But an increase in law enforcement officers could have unintended consequences.

A new state law that bans local governments from refusing to cooperate with federal immigration officials could put school resource officers in an awkward position.

Tennessee Education Commissioner Candice McQueen recently reminded school personnel they are not obligated to release student information regarding immigration status. School resource officers employed by police or sheriff’s departments, however, do not answer to school districts. Shelby County Schools is still reviewing the law, but school board members have previously gone on the record emphasizing their commitment to protecting undocumented students.

“Right now we are just trying to get a better understanding of the law and the impact that it may have,” said Natalia Powers, a district spokeswoman.

Also, incidents of excessive force and racial bias toward black students have cropped up in recent years. Two white Memphis officers were fired in 2013 after hitting a black student and wrestling her to the ground because she was “yelling and cussing” on school grounds. And mothers of four elementary school students recently filed a lawsuit against a Murfreesboro officer who arrested them at school in 2016 for failing to break up a fight that occurred off-campus.

Just how common those incidents are in Memphis is unclear. In response to Chalkbeat’s query for the number and type of complaints in the last two school years, Shelby County Schools said it “does not have any documents responsive to this request.”

Currently, 38 school resource officers are sheriff’s deputies, and the rest are security officers hired by Shelby County Schools. The officers respond and work to prevent criminal activity in all high schools and middle schools, Hopson said. The 30 additional officers would augment staffing at some schools and for the first time, branch out to some elementary schools. Hopson said those decisions will be based on crime rates in surrounding neighborhoods and school incidents.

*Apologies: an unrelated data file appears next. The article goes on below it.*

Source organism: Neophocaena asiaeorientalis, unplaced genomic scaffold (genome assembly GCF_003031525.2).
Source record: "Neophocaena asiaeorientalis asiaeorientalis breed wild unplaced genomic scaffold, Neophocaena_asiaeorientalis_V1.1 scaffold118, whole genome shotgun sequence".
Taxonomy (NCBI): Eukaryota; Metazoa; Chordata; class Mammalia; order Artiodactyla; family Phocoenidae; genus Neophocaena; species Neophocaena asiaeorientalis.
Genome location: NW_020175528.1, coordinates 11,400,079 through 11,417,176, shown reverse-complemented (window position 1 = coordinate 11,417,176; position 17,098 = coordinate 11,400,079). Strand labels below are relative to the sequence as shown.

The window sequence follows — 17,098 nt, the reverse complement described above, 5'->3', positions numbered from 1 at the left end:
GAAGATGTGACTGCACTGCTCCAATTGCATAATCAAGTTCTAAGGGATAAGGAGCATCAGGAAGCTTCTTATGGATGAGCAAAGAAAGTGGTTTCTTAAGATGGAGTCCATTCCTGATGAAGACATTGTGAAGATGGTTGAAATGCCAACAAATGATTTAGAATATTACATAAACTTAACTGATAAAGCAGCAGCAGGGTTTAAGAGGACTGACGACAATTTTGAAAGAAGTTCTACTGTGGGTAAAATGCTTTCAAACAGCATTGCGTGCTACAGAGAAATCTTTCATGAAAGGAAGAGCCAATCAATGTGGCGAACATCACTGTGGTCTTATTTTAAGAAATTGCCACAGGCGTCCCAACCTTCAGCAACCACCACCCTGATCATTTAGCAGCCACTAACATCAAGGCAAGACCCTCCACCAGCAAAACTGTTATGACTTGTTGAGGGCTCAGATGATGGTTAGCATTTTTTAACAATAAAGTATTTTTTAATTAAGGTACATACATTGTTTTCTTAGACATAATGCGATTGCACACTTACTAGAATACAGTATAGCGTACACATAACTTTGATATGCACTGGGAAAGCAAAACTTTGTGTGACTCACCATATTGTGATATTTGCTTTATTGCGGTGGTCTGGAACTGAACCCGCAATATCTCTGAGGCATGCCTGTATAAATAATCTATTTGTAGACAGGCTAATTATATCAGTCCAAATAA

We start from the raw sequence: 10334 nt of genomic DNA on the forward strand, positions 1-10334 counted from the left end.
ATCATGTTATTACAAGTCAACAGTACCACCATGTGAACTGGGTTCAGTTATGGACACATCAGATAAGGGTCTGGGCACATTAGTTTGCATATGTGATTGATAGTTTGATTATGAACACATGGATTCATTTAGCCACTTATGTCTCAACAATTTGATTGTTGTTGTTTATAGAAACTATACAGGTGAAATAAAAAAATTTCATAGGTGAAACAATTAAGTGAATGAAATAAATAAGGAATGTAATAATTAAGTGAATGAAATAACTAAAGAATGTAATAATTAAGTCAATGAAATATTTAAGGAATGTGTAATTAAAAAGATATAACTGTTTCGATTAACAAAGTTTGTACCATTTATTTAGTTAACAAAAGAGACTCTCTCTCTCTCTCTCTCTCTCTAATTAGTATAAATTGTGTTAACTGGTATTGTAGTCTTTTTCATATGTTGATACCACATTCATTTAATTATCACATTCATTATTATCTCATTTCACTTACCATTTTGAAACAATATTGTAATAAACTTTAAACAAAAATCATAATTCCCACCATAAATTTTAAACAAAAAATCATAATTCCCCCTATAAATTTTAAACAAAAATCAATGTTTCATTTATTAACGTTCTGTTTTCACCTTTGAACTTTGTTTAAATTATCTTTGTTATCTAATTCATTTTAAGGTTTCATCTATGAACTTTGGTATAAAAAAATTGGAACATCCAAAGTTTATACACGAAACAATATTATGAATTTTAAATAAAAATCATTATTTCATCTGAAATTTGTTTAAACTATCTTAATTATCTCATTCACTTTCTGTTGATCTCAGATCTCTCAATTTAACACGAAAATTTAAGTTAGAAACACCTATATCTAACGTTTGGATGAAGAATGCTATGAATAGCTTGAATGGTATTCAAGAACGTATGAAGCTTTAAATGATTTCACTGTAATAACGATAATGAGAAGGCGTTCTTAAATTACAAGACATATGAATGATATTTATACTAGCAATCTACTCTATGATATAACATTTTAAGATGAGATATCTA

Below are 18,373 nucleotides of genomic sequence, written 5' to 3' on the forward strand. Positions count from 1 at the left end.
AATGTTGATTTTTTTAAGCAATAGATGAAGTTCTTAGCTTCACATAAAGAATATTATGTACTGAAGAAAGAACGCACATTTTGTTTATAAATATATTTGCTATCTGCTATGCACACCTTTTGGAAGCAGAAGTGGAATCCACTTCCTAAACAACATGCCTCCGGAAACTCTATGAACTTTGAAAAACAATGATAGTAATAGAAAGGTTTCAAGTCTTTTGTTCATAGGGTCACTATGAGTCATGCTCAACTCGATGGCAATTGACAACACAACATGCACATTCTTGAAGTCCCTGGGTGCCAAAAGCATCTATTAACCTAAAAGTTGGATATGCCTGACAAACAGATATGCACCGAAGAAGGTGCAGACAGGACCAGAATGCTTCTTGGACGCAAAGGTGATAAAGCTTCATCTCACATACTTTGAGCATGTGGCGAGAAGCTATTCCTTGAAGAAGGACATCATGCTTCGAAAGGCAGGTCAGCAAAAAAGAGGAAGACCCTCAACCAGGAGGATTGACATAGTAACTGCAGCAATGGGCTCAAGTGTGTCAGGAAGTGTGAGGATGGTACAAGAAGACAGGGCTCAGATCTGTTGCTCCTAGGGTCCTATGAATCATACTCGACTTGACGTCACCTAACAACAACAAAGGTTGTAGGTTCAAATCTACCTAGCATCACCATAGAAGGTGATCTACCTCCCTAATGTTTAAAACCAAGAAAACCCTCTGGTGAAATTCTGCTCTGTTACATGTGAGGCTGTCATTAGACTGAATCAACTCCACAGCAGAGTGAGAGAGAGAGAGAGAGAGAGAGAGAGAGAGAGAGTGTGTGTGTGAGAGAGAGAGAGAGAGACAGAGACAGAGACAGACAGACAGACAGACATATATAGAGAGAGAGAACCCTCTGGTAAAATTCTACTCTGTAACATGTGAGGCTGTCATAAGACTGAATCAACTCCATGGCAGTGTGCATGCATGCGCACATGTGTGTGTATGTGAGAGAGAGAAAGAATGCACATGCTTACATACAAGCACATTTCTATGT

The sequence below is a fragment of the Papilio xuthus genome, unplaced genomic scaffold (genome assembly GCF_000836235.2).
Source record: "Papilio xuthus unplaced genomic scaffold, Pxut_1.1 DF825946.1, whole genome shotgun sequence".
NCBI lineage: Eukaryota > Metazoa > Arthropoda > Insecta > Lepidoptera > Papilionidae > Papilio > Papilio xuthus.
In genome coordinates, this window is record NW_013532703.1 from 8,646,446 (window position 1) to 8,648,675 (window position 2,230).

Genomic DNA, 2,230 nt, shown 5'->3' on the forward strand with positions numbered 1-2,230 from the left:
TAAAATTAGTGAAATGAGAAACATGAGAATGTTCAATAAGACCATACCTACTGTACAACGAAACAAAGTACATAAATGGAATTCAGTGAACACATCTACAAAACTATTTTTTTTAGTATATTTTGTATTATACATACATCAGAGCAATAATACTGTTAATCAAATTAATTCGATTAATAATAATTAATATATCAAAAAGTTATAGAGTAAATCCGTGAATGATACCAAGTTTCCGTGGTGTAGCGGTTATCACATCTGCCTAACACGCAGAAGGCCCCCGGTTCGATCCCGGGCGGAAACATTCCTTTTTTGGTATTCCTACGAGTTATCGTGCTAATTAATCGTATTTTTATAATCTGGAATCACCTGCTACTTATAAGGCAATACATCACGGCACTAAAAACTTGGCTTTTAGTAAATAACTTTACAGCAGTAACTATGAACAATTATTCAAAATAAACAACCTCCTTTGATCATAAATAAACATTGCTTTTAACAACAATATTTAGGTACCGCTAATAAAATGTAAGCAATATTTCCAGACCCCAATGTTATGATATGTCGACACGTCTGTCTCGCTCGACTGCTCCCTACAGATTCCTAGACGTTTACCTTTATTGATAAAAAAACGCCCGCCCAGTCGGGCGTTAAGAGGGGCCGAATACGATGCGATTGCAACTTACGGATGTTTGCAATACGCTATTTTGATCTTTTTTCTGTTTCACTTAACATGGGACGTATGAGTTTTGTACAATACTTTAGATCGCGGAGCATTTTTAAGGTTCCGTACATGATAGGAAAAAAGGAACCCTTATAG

Hopson’s initial recommendation for more school resource officers was in response to the school shooting in Parkland, Florida, that killed 17 people and sparked a wave of student activism on school safety, including in Memphis.

Gov. Bill Haslam’s recent $30 million budget boost would allow school districts across Tennessee to hire more law enforcement officers or improve building security. Measures to arm some teachers with guns or outlaw certain types of guns have fallen flat.


For more on the role and history of school resource officers in Tennessee, read our five things to know.


Sheriff’s deputies and district security officers meet weekly, said Capt. Dallas Lavergne of the Shelby County Sheriff’s Office. When the Memphis Police Department pulled their officers out of school buildings following the merger of city and county school systems, the county Sheriff’s Office replaced them with deputies.

All deputy recruits go through school resource officer training, and those who are assigned to schools get additional annual training. In a 2013 review of police academies across the nation, Tennessee was cited as the only state that had specific training for officers deployed to schools.

call out

Our readers had a lot to say in 2017. Make your voice heard in 2018.

PHOTO: Chris Hill/Whitney Achievement School